8 May Science 7–Turn in Summative; Work on PIP


Turn in Summative when called. If you are not finished, send email immediately to parents, Mr. Webster, me acknowledging that you have not turned in an important summative project and that your final grade may be affected.

Work on PIP.

PIP Information:

Display and exhibit 4:30-5:30 on 17 May in the gym.

Two exhibits per table. You can pick.

Meet M313 immediately after school. We will gather any materials and all move together to the gym to set up. At 5:30 we will bring any materials back to M313.

You are expected to have an exhibit and to remain at your position for the entire viewing.

  • The following class days are available to prepare.
  • 8 May
  • 10 May
  • 14 May
  • 16 May

Budget your time to get everything complete and to PRACTICE!

You need a written/printed account of your project. This account should be organized with logical headings. A lab report format may be appropriate. You may or may not have a project that involves an hypothesis. Please ask. You need to include a reference list with correct bibliographic form. Please check.

You need a written reflection. This can be added as a comment at the end of the report (above).

You need some kind of visual display. You may use your ipad for a slideshow and/or video. Do not try to use video to present what you will say in person. The video is to show the data from your project, etc. You may want a poster set-up. You may want to display photos or sketches, drawings, paintings, etc. You may want to have apparatus on hand or a collection you have mad.

You are expected to discuss your project orally. You should at least have an outline of what you want to say. You should be prepared for questions. If you want to prepare a script, you may. You will probably want to have notes/notecards.

Some kind of relevant interaction is alway popular with exhibits.

You want your exhibit to be informative, thought-provoking, attraction. You want the visitors to “feel” your curiosity and passion for learning.



From our last class.

Mindful moment. Close your eyes and listen to this soundscape of what Darwin’s voyage to the Galapagos on the Beagle might have sounded like:


Begin and complete Part II Battle of the Beaks in the link. finches

Work in the following pairs:

Period 3:

  • Gisele and Seojin
  • Hyun Joon and Caelan
  • Natasha and Minjun
  • Yeji and Jake
  • Jaein and Aditya
  • SeungYi and Kyra

Period 4:

  • Arjan and Samika and Yunji (3 trials)
  • Soraia and Alexander
  • Amina and Kunal
  • Helena and Chanmin
  • Max and Elena
  • Rina and Adyant
  • Theresa and Taiki

See the photos on how to construct the beaks. Ask if you do not understand the procedure for the simulation:

Photo 1–small “beak”; tip of stick to rubber bands = 3 cm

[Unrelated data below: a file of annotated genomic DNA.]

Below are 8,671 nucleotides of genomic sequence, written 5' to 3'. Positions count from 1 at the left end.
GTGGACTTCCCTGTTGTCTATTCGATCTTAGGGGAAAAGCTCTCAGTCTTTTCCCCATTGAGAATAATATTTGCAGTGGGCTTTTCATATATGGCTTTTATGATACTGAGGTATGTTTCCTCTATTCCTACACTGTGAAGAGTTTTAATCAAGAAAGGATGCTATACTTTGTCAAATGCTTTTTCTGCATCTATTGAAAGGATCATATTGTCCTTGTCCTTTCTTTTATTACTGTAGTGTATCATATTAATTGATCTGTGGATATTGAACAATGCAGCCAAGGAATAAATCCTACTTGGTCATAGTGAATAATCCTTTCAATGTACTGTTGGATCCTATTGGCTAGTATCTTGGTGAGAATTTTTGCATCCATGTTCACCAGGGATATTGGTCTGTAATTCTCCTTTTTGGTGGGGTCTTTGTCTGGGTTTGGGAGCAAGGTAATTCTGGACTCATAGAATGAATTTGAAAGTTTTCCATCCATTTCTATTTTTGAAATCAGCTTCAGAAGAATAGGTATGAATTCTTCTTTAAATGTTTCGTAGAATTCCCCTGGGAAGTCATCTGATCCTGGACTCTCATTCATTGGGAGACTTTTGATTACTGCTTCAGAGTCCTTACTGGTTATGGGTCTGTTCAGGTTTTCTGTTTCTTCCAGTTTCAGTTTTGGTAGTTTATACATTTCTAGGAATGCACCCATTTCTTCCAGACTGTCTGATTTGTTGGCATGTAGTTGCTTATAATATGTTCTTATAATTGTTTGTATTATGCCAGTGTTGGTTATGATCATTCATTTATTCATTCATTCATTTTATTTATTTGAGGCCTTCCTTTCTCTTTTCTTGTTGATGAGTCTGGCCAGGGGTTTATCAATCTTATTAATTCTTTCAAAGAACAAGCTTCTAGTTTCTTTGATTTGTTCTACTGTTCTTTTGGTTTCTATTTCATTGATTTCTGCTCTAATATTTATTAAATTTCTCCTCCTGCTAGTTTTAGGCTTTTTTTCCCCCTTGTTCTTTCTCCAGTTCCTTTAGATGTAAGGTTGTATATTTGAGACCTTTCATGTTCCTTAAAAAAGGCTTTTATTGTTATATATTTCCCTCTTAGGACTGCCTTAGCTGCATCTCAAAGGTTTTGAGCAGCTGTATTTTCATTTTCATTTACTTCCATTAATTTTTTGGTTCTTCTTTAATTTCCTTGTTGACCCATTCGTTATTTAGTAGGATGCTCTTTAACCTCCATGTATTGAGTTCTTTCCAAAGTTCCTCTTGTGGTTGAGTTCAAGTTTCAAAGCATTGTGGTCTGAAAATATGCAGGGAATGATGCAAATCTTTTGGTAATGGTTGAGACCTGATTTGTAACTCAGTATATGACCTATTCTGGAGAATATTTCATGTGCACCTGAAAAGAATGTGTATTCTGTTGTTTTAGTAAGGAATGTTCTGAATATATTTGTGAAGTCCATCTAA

Photo 2–side view showing rubber band, placement of 3 coins, 3 cm small “beak”

Phot0 3–whole view of entire simulated small “beak?

Photo 4–whole view of entire simulated large “beak” (beak is 6 cm; 6 coins are used)

photo 1 (6)photo 2 (6)photo 3 (2)photo 4

  • Make a visual display of the data (be sure to following good graphing practices–choose a scale that covers all the data, that makes the graph as large as possible AND that is convenient). Label axes with variable name and unit. Include a title. Graph first in pencil and make sure it is correct before using ink.
  • Write a summary of the simulation explaining the procedure, the data, and the way natural selection of beak size is modeled.
  • Connect the data to your ideas/scientists’ ideas about evolution and natural selection.
  • Describe which parts of the simulation correspond to reality and which parts do not.
  • Make a statement referring specifically to the standards (see below).

The visual display and written portion are due at the beginning of the next class. They should be submitted in hard copy AND uploaded correctly in your digital science notebook. You must do original work. This will be due at the beginning of class on Wednesday 8 May.

Natural Selection and Adaptation SA

  1. Students will carry out a simulation related to the natural selection of bird populations in the Galapagos. The simulation will generate quantitative data based on bird beak size.
  2. Data is collected from the bird beak simulation and analyzed.
  3. Analysis is made and conclusions drawn with respect to structures, environmental effect on bird populations, adaptations, and natural selection.
  4. Product: 1. Visual presentation of the collected quantitative data and analysis. 2. A brief summary of the simulation, collected data, and the cause and effect relationship between beak size and natural selection of bird populations.

The learning standards to be assessed:

Science and Engineering Practices

  • Developing and using models
  • Using mathematics and computational thinking

Cross Cutting Concepts

  • Cause and effect
  • Structure and function

Disciplinary Core Ideas

  • Natural selection and adaptations

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